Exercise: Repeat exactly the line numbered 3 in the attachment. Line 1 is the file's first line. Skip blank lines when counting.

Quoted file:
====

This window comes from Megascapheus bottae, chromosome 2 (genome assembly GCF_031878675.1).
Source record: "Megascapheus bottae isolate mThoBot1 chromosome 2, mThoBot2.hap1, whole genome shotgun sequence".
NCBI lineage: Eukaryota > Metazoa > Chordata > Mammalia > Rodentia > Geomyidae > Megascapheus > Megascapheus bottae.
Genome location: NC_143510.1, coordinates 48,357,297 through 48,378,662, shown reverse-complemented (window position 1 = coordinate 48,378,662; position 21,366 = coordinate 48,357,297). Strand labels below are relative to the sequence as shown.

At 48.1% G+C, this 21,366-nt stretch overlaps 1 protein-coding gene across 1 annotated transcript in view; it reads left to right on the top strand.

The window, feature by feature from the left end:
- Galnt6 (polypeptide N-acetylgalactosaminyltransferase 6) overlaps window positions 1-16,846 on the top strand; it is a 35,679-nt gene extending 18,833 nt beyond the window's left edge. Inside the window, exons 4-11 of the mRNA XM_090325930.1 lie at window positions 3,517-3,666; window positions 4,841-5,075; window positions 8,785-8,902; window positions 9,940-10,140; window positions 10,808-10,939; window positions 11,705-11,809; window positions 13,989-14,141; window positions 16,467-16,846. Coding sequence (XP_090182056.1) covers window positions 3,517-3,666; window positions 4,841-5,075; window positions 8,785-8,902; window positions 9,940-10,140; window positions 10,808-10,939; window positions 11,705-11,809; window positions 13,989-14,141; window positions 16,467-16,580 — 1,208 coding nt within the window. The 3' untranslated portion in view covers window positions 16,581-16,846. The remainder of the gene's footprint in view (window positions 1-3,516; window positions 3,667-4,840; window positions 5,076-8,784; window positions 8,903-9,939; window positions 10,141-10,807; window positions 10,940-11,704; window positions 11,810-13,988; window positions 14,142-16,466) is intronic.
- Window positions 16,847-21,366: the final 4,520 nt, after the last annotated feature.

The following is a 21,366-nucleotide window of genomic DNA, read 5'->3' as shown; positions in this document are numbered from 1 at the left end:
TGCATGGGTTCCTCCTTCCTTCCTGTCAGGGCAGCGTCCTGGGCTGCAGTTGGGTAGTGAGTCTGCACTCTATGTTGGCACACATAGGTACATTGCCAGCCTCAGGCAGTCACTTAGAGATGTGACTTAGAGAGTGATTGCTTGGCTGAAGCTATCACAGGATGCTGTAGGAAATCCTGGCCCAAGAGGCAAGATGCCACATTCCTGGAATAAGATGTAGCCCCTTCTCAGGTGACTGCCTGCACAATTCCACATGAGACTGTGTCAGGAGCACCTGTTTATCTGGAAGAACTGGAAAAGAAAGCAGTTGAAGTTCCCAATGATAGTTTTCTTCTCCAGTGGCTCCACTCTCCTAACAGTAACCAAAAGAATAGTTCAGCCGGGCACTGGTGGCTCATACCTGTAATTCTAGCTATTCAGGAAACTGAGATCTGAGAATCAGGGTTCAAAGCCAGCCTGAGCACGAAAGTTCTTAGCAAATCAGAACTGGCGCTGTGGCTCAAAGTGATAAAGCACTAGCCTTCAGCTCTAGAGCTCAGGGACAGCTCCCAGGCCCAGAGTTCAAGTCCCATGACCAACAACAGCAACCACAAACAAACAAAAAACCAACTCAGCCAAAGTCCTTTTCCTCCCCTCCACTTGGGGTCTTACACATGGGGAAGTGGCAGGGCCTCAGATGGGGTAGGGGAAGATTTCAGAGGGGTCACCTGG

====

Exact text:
NCBI lineage: Eukaryota > Metazoa > Chordata > Mammalia > Rodentia > Geomyidae > Megascapheus > Megascapheus bottae.